“Consider it not so deeply.”
Macbeth has now changed from a noble soldier to a treacherous murderer.
At the start of ActIII, banquo who was present at the time of the witches’ predictions, is the first person we see to suspect macbeth of murdering Duncan:
“Thou hast it now, King, cawdor, Glamis, all,
As the wierd women promised; and, I fear,
Thou playedst most foully for ‘t.”
Macbeth acts very friendly towards Banquo when the other thanes are around so that they will not suspect him to be behind Banquo’s murder. Lady Macbeth is also completely ablivious to what is happening – she does not suspect anything when Macbeth tells her to pay special attention to Banquo at the banquet:
“Let your remembrance apply to Banquo:
Present him eminence, both with eye and tongue.”
Macbeth has excluded Lady Macbeth from his treacherous plans – she who was his partner and the most determined in the murder of Duncan. We see a role-reversal.
Macbeth makes several long speeches to the murderers seemingly to convince them that they want to murder Banquo but it seems like he is trying to convince himself. He makes promises of riches and acceptance in society to get them to carry out the murders.
Both Lady Macbeth and Macbeth now regret what they have done but they have different regrets. Lady Macbeth thinks that they were foolish to murder Duncan, she would rather live before the witches’ predictions with less riches and power but with a free conscience:
“Nought’s had, all’s spent,
Where our desire is got without content:
‘T is safer to be that which we destroy,
Than by destruction dwell in doubtful joy.”
However, Macbeth thinks that he would rather have Duncan’s fate than live the way he lives now, having fitful sleep and a guilty conscience. He says that Duncan is lucky as he is free of all worries.
The banquet scene is very significant because it is the last time Macbeth and Lady Macbeth and seen together. Macbeth is anxious because he is waiting for news from the murderers.
When Macbeth sees the ghost of Banquo smiling at him, it bears the wounds that Macbeth was the cause of. Macbeth who was already on the brink of insanity, toppled over the edge. His outbursts alarmed the guests and Lady Macbeth tried to cover up from him but did not really succeed. when talking to him in private, she becomes dominant once more but when she questions his manhood this time, he does not feel any shame. This shows their decreasing closeness, the fact that he does not feel the need to please her anymore.
So as Macbeth would not blurt out anything more incriminating for them in front of the Thanes, Lady Macbeth had to ask them to leave.
ActIII Scene iv ends with Lady Macbeth talking to Macbeth except Macbeth talks to himself most of the itme durinf this conversation. It shows how separated the two are, and how Lady Macbeth is excluded.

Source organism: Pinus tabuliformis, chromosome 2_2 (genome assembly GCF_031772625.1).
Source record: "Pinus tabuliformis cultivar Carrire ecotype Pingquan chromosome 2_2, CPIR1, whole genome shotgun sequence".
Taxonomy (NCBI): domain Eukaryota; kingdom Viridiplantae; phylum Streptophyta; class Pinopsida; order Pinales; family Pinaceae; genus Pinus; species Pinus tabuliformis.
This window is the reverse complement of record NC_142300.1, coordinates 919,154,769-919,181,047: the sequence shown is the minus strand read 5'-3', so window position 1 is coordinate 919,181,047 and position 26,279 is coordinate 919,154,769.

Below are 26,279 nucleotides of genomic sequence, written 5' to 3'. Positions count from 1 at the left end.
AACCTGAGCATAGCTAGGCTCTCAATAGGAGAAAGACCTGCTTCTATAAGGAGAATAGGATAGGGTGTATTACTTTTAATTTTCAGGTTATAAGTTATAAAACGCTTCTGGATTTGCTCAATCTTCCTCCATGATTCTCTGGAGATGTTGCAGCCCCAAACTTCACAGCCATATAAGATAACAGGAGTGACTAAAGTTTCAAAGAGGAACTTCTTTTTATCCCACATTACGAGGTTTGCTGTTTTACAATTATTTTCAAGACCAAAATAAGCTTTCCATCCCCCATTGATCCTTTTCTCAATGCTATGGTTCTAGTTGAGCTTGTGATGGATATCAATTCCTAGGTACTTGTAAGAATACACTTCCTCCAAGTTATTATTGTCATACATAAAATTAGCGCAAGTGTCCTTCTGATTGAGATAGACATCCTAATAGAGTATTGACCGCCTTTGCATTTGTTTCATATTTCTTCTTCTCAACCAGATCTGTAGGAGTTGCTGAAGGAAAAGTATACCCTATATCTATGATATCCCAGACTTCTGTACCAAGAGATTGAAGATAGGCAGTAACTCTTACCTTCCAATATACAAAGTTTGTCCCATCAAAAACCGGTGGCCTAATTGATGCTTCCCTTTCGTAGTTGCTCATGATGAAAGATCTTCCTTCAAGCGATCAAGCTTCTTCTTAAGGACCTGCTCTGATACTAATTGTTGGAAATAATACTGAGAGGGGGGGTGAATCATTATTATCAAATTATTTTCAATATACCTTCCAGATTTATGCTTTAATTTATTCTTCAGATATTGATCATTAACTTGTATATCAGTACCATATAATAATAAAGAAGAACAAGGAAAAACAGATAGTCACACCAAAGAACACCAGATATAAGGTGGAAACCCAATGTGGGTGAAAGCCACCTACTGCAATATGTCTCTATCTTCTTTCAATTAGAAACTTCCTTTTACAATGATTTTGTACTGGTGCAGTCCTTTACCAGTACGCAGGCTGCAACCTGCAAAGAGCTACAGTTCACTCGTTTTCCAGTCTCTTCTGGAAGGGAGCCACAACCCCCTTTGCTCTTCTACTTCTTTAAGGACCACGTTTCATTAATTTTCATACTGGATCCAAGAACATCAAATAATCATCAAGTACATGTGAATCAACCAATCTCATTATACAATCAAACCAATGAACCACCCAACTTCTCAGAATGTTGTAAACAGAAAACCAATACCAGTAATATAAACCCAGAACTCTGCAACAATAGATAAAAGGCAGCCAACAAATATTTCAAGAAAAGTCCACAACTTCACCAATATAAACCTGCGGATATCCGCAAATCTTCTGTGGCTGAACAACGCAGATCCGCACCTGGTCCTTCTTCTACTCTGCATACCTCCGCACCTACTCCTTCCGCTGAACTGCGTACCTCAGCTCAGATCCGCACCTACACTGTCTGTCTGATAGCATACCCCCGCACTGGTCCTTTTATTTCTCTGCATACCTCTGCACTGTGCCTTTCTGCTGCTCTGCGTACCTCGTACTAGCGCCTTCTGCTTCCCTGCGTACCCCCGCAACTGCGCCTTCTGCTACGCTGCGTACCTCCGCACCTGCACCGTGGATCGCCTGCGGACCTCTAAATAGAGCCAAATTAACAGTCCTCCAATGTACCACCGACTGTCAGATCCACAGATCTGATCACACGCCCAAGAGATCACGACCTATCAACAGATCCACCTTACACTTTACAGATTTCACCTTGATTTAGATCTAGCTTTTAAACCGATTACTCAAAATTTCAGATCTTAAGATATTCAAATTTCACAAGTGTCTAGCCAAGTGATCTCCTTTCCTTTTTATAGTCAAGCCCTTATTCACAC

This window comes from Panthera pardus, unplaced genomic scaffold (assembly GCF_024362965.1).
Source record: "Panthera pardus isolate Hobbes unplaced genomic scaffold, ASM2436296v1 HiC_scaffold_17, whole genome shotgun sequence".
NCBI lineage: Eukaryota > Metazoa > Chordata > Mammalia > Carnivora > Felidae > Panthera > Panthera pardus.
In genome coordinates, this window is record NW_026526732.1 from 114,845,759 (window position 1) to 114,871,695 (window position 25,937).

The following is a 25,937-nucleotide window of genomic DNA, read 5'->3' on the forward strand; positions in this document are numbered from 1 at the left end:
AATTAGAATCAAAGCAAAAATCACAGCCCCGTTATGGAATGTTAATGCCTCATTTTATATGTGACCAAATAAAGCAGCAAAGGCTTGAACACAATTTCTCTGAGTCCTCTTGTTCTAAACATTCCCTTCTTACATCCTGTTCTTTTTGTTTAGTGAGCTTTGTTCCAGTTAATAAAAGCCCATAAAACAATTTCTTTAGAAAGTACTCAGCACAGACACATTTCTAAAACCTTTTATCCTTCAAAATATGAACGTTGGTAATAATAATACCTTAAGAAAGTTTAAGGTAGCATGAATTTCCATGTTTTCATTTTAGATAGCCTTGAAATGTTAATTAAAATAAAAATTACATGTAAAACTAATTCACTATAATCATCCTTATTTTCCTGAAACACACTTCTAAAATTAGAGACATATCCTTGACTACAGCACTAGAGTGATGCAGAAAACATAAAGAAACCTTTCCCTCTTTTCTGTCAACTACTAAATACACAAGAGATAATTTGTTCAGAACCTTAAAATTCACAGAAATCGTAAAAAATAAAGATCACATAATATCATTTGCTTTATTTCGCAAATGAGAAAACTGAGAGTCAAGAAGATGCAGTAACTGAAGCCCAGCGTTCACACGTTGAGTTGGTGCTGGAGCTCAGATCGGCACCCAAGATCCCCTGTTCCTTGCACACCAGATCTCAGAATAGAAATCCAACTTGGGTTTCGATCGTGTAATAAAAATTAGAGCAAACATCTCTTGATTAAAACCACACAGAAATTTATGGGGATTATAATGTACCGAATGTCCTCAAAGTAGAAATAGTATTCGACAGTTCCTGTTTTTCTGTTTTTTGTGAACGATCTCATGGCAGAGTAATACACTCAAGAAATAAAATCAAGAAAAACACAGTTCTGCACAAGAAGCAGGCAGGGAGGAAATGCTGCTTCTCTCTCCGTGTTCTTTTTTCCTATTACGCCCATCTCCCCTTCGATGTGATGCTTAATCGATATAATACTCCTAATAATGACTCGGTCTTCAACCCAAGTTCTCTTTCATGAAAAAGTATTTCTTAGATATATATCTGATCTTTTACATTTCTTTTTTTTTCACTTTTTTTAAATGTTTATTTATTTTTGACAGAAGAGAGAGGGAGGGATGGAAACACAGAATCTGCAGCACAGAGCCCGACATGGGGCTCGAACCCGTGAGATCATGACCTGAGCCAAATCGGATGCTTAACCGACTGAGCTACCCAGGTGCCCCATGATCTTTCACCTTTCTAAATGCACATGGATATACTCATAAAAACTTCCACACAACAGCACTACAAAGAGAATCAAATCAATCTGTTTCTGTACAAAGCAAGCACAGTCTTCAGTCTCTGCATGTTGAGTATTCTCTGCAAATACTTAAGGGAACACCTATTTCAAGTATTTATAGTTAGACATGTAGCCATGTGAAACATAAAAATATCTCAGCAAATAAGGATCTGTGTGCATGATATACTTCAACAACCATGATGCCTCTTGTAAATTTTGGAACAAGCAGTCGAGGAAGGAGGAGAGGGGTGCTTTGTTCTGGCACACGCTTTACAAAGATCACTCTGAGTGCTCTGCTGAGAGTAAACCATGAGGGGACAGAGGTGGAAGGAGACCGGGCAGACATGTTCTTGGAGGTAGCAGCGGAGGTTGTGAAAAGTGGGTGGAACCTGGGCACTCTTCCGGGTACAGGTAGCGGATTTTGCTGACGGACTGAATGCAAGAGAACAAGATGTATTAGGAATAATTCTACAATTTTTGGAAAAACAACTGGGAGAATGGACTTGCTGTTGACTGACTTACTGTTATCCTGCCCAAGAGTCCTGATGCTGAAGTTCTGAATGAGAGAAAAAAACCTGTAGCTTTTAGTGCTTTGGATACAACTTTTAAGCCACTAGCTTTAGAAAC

ActIII sees the Thanes coming together and discussing Macbeth – how he came to power, what he has done since and how to stop hhim showing how the opinions of the Thanes have changed.
The visions that he finds when he dimands them from the witches disturb Macbeth. Although he is confident that Birnam Wood willl never move in his lifetime, and he thinks that everyone is “born of woman”, he becomes very hasty:
“The very firstlings of my heart shall be
The very firstlings of my hand.”
The fact that Lady Macduff does not know of Macbeth’s rteacherous doings:
“His flight was madness. When our actions do not,
Our fears do make us traitors.”
shows that in a nornal marriage, the husband would tell their wife very little.
This is emphasised because Macduff was the Thane who first went against Macbeth (he refused his invitation to the banquet) and fled the country when his wife didn’t know anything was wrong.
Macduff goes to Malcolm in England to get military assistance to lead a revolt against Macbeth. He gets support and they plan to start marching to Dunsinane.
Everyone now realises Macbeth’s Treachery and are enraged when he attacks Macduff’s defenceless castle.
Lady Macbeth does not appear in ActIV. We can only presume that she is becoming increasingly insane all the time.
Lady Macbeth is insane. She, according to the gentlewoman, sleepwalks and sleeptalks regularly. Her guilt because of the part she played in the murder of Duncan has been concealed inside her because of her separation from Macbeth. She had no-one to talk to about her troubles so her secrets come out when she doesn’t realise it:
“Here’s the smell of blood still: all the
perfumes of Arabia could not sweeten this little
This exageration tells us of the immensity of her guilt.
In the middle of the battle preparations, Macbeth is informed of the wife’s death. He seems to be affected little. He briefly reflects on life:
“Tomorrow, and tomorrow, and tomorrow…”
He continues with the battle until his show down with Macduff. He dies arrogantly but in an odd way heroicly because he knows there is no hope but keeps battling on.
In the short time the Macbeths occupied the Throne, a lot happened and in this work, I saw their changes in personality and actions throughout the play.